Denverites, known for their devotion to their critters, got a sneak preview of veterinarian and freshman director Dr. Jennifer Conrad's debut movie. On Wednesday, September 25, Sie Film Center premiered "The Paw Project," a documentary film dedicated to exposing the horrors of declawing cats. The movie premiers in New York City on Friday, September 27.
The practice of declawing housecats dates back to the 1950s. All veterinarian schools and many vet practices view the procedure as routine, on par with spaying or neutering pets. Declawing a cat, though, involves removing the first knuckles of her paws. Not only is the post-surgery painful for cats, who don't respond well to pain medicine, the amputation often leads to a life of chronic pain.
Dr. Conrad first noticed the pain cats go through in her vet practice in California. She works with big cats, and she saw what an artificial gait the amputation led to in tigers, cougars, lions and other big felines. Some cats find walking on their artificially shortened paws so painful that they walk on their wrists; some die because they cannot bear the pain enough to make it to food or water sources. Turns out these exotic cats were exhibiting the same crippled behavior as do common housecats; the plight just became more noticeable due to their size.
Unfortunately, domestic housecats suffer through the same level of excruciating pain as the exotic cats. Dr. Conrad removed claw fragments the size and feel of a rock from the amputated toes of tigers. Proportionally speaking, many declawed housecats suffer from the same claw regrowth. If you've ever had a rock in your shoe, you know how irritating the feel is. Imagine if the rock were embedded in your foot.
In addition, the severed nerve endings never really heal. This often means cats become reluctant to scratch in their litterbox, forcing them to eliminate urine elsewhere, such as the nearest soft carpet. Likewise, made insecure by the operation and resultant handicap, declawed cats are more prone to vicious biting. Unfortunately, this often makes them more prone to being taken to the nearest animal shelter. Shelter workers at the documentary called these cats "unadoptable" because no one wants a biting cat that urinates on the carpet.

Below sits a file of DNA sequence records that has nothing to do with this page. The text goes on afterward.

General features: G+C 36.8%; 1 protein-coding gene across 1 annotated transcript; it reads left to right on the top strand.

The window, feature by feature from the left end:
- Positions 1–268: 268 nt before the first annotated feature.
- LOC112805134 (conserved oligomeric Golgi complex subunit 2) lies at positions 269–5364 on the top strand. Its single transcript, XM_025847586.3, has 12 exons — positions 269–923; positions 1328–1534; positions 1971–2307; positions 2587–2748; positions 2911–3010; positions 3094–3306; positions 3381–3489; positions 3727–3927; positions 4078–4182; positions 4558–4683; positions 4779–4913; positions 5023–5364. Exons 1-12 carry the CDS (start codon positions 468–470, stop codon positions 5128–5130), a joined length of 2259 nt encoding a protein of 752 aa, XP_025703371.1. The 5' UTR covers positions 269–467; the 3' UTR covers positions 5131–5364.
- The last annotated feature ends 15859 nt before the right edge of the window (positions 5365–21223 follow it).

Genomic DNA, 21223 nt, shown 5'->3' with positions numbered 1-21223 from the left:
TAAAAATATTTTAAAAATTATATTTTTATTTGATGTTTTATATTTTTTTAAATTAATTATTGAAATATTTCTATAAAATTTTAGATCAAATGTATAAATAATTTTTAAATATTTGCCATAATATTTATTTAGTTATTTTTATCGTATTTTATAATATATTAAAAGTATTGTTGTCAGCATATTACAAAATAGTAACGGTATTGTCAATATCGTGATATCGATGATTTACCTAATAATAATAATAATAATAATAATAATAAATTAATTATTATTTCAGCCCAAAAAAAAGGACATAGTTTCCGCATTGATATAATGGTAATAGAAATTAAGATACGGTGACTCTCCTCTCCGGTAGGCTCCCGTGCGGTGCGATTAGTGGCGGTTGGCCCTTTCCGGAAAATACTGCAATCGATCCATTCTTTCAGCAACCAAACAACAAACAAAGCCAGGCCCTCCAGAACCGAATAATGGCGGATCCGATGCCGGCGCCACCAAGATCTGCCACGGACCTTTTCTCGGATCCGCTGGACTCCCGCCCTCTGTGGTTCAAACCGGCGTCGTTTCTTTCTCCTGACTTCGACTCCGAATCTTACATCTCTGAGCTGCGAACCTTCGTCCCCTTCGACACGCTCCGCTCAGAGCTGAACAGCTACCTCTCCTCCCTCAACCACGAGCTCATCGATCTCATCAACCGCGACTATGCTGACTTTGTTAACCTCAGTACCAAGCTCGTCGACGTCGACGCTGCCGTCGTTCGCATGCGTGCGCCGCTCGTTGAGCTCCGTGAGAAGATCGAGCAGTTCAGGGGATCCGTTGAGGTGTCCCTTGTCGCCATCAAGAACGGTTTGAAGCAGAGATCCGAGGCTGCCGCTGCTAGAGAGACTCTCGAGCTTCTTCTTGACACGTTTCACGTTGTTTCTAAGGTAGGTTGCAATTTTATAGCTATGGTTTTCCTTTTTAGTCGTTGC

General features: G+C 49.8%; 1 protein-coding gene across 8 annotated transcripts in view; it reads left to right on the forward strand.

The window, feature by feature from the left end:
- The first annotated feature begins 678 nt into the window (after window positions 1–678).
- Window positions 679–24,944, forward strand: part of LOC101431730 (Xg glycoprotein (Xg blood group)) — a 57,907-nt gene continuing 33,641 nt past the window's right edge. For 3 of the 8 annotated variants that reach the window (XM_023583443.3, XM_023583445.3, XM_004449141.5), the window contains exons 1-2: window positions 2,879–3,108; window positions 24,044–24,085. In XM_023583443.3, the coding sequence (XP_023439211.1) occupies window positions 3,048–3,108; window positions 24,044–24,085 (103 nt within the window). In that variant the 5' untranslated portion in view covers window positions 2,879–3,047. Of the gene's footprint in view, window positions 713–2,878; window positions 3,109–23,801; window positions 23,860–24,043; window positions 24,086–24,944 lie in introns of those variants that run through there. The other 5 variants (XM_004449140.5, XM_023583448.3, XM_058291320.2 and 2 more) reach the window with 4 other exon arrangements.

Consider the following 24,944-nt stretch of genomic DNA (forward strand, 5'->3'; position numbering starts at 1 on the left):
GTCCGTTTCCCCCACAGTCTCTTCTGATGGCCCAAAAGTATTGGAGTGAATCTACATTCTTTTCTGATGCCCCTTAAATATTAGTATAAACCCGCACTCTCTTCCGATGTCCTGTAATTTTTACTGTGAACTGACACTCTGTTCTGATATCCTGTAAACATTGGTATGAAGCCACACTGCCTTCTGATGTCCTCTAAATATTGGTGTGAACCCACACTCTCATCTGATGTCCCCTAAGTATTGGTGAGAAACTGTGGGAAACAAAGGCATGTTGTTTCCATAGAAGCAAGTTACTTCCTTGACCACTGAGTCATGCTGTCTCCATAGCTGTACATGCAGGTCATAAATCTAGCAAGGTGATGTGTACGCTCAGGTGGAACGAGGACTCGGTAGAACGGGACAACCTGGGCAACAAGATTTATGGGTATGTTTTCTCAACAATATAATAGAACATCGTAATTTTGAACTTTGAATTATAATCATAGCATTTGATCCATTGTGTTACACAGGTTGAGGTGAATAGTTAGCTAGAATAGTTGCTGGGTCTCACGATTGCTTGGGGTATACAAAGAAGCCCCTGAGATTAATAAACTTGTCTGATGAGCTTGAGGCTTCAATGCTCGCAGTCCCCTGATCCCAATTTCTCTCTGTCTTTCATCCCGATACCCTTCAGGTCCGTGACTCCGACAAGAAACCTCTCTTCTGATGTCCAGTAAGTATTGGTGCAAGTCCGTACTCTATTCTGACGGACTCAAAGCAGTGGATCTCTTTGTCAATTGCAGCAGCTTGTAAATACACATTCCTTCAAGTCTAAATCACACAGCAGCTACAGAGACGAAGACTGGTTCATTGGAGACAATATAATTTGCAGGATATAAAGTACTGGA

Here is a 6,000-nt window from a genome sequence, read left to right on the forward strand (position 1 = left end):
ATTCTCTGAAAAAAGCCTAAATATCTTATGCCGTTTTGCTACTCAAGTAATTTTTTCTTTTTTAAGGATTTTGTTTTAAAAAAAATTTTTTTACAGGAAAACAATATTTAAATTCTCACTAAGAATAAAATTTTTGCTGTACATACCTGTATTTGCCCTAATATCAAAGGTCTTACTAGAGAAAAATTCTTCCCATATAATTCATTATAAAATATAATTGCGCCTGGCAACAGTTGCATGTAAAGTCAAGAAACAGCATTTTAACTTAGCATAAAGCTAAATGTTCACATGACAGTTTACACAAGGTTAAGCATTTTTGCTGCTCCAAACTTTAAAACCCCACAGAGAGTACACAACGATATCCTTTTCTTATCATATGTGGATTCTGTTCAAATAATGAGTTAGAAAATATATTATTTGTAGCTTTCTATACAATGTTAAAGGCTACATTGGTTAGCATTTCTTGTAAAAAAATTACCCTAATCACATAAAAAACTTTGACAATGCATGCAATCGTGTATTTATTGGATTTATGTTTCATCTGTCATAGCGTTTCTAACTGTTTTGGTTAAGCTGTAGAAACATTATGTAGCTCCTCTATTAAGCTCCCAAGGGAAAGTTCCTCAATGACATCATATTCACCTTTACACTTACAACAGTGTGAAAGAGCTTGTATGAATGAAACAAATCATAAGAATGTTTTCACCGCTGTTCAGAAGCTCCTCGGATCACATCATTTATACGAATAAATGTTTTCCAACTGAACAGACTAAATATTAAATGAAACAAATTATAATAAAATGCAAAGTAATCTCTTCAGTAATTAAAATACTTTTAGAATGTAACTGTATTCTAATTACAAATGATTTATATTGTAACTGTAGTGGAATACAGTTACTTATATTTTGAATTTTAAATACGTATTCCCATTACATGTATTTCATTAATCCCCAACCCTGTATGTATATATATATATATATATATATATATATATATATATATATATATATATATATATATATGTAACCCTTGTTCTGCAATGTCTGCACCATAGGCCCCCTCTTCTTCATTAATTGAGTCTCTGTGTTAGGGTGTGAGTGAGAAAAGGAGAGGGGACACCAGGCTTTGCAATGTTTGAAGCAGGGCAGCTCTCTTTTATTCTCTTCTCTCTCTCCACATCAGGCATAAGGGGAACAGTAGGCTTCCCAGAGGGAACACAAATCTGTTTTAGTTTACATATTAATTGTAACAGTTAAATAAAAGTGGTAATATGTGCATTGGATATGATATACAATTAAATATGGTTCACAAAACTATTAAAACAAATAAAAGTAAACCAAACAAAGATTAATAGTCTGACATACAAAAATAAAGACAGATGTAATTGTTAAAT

Additionally, the amputation forces cats to walk awkwardly, the same as any other amputee. This gait causes them joint pain and eventual arthritis. Many cats suffer from this pain: 22 million cats in the United States have had the declaw amputation.
After the movie showing, Dr. Conrad and local veterinarian Aubrey Lavizzo hosted a Q & A session. The audience was comprised largely of cat-lovers, some admitting to as many as ten cats. However, animal shelter workers, vet technicians, veterinarians and even Beth McCann's aid added to the discussion. Veterinarian Dr. John Hess spoke up. Vets are largely accused of performing so many declawings because the procedure is relatively easy and profitable. Dr. Hess remarked, "I don't know a lot of vets making a lot of money that way. I'm going to do what's best for the animal." Another veterinarian added that he knew many colleagues who only perform two to three declawings a year, at the owners' insistence and after several counseling sessions. "The Paw Project," though, shows other vets owning up to a lot more declawings, even suggesting them at the time of spaying or neutering a kitten.
Dr. Conrad's movement, The Paw Project, aims to ban declawing. While declawing may save a sofa from being scratched up, the nearby rug often gets urinated on , and the owner gets bitten. Declawing costs from $300 to $500; even a deluxe scratching post goes for under $100. Banning the declawing procedure should be unnecessary. It is ineffectual, costly and, above all, inhumane.
However, Dr. Conrad likes to quote Dr. Martin Luther King, Jr., "Laws can't change the heart – but they can restrain the heartless." Coloradans, on the other hand, do love their critters. Boycott vets who still practice the amputation, especially the ones who recommend it as a "routine" procedure; such a boycott convinced a Malibu vet to stop declawing. However, those who have a human heart can also make a difference by emailing their legislators or at least signing this petition at Change.org. Restrain the heartless.